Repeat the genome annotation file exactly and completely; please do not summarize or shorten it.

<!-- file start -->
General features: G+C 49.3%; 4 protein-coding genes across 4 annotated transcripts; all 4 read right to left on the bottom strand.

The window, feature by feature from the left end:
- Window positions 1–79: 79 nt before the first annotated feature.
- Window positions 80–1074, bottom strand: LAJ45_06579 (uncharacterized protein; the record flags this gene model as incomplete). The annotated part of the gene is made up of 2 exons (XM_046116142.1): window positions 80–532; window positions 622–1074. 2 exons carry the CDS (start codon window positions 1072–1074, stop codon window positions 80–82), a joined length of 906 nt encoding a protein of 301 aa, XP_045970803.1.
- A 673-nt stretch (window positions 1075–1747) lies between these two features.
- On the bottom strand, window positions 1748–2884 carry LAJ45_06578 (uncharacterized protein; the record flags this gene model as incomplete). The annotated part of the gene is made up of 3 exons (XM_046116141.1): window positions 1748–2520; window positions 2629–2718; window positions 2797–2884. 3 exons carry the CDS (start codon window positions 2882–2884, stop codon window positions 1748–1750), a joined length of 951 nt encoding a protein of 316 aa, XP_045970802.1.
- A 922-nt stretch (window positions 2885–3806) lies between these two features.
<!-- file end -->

General features: G+C 49.3%; 4 protein-coding genes across 4 annotated transcripts; all 4 read right to left on the bottom strand.

The window, feature by feature from the left end:
- Window positions 1–79: 79 nt before the first annotated feature.
- Window positions 80–1074, bottom strand: LAJ45_06579 (uncharacterized protein; the record flags this gene model as incomplete). The annotated part of the gene is made up of 2 exons (XM_046116142.1): window positions 80–532; window positions 622–1074. 2 exons carry the CDS (start codon window positions 1072–1074, stop codon window positions 80–82), a joined length of 906 nt encoding a protein of 301 aa, XP_045970803.1.
- A 673-nt stretch (window positions 1075–1747) lies between these two features.
- On the bottom strand, window positions 1748–2884 carry LAJ45_06578 (uncharacterized protein; the record flags this gene model as incomplete). The annotated part of the gene is made up of 3 exons (XM_046116141.1): window positions 1748–2520; window positions 2629–2718; window positions 2797–2884. 3 exons carry the CDS (start codon window positions 2882–2884, stop codon window positions 1748–1750), a joined length of 951 nt encoding a protein of 316 aa, XP_045970802.1.
- A 922-nt stretch (window positions 2885–3806) lies between these two features.